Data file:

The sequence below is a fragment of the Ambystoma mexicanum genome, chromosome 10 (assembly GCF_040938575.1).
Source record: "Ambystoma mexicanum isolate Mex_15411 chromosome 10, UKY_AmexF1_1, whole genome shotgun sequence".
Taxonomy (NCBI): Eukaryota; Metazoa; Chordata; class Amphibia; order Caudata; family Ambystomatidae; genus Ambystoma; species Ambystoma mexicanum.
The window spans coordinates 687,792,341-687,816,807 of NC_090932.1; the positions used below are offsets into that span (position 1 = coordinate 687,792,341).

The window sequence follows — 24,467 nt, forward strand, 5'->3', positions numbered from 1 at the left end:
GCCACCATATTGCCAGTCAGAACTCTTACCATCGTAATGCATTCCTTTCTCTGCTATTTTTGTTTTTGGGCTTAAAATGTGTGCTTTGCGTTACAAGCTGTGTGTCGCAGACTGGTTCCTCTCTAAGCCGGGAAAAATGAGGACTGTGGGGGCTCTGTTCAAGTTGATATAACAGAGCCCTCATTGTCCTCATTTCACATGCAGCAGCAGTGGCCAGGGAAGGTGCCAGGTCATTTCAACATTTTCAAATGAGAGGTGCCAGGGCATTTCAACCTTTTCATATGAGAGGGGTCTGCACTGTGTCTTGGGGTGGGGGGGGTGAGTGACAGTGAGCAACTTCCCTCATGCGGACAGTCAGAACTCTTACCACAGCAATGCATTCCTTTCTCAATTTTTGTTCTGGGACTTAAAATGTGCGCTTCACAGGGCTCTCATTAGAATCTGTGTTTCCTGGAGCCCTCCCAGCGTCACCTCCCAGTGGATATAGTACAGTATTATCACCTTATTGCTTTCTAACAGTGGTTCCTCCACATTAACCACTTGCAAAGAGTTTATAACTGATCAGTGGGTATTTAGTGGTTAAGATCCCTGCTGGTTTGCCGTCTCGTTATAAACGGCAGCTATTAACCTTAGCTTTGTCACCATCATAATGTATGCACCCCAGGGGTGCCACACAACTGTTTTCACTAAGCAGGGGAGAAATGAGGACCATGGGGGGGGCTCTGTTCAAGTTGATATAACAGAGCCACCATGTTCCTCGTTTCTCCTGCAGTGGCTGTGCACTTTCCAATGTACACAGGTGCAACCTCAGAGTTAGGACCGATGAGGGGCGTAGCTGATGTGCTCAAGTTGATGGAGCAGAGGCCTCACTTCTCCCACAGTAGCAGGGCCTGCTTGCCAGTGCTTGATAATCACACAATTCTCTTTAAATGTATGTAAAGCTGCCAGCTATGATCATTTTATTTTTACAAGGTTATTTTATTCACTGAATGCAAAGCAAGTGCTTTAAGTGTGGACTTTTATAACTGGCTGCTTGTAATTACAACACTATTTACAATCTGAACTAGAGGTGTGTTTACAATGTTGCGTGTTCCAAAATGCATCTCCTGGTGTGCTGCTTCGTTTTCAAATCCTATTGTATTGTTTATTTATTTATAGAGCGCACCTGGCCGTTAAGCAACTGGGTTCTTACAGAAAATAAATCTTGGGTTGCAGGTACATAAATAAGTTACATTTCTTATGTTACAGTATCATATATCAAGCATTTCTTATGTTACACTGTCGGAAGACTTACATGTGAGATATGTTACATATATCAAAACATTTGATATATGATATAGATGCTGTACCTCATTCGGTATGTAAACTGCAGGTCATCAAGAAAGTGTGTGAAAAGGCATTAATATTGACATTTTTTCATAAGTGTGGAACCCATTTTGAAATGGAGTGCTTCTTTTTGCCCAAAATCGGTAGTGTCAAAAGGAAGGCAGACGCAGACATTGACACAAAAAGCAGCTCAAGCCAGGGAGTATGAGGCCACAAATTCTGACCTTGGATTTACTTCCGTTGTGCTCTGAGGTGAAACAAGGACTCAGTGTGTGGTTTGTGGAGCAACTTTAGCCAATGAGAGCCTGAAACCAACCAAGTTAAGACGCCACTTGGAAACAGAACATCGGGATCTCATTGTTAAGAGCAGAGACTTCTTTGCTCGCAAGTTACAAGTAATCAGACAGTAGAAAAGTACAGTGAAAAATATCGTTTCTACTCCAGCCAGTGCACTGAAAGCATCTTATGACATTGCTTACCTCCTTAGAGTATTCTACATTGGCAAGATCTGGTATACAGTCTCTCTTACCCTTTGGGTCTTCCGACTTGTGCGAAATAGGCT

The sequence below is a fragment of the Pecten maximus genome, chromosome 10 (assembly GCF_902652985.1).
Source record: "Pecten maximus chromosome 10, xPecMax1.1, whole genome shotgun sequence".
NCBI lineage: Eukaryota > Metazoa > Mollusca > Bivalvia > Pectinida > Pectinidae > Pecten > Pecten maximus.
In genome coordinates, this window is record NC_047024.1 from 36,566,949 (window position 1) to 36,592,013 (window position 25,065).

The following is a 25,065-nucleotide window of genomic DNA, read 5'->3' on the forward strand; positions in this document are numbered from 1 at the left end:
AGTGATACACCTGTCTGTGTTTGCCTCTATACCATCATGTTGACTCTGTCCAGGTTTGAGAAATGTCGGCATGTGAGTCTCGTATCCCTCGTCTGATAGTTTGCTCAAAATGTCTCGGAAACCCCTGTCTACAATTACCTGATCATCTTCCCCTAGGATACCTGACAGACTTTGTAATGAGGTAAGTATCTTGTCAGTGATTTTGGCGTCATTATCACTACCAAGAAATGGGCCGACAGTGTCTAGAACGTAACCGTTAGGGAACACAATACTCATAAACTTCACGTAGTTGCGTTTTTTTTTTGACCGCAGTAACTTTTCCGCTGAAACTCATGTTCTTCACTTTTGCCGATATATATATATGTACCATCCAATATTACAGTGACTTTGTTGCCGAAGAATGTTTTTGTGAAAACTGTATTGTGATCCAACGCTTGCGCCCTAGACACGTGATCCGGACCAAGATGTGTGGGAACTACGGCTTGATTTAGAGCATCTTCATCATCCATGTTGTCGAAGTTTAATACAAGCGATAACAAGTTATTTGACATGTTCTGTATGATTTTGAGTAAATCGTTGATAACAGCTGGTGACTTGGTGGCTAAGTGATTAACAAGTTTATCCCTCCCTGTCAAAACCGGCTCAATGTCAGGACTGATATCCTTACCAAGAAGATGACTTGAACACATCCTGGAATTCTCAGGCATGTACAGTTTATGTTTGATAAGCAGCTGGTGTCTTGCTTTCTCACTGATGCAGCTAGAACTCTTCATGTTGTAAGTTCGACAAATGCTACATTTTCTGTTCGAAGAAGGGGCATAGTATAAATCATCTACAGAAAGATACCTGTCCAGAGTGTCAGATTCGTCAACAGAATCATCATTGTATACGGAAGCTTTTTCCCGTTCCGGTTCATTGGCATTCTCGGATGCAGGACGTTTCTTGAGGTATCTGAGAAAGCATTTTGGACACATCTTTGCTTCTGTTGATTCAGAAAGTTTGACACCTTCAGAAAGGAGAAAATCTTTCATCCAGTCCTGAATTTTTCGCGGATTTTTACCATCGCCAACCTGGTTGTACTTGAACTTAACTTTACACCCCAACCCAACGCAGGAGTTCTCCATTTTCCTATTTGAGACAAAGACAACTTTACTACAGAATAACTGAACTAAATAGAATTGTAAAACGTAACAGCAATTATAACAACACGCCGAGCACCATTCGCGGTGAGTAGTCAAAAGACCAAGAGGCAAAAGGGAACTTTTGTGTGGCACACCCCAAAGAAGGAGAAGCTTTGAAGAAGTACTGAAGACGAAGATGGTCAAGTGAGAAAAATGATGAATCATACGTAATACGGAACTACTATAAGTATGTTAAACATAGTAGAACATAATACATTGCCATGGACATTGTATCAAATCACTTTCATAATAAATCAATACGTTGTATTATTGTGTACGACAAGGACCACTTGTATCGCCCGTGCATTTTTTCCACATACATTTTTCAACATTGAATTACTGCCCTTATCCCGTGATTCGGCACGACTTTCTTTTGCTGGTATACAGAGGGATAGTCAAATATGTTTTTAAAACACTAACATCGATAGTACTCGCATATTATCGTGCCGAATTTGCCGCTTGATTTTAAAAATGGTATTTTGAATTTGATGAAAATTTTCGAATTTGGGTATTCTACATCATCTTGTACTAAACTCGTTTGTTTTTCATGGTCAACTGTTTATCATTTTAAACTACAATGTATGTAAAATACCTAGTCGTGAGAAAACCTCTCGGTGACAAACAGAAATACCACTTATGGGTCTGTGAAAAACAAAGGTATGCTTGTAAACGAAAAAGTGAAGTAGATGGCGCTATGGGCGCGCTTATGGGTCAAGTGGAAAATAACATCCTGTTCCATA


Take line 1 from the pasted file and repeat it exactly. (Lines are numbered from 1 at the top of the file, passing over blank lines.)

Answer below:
The sequence below is a fragment of the Ambystoma mexicanum genome, chromosome 10 (assembly GCF_040938575.1).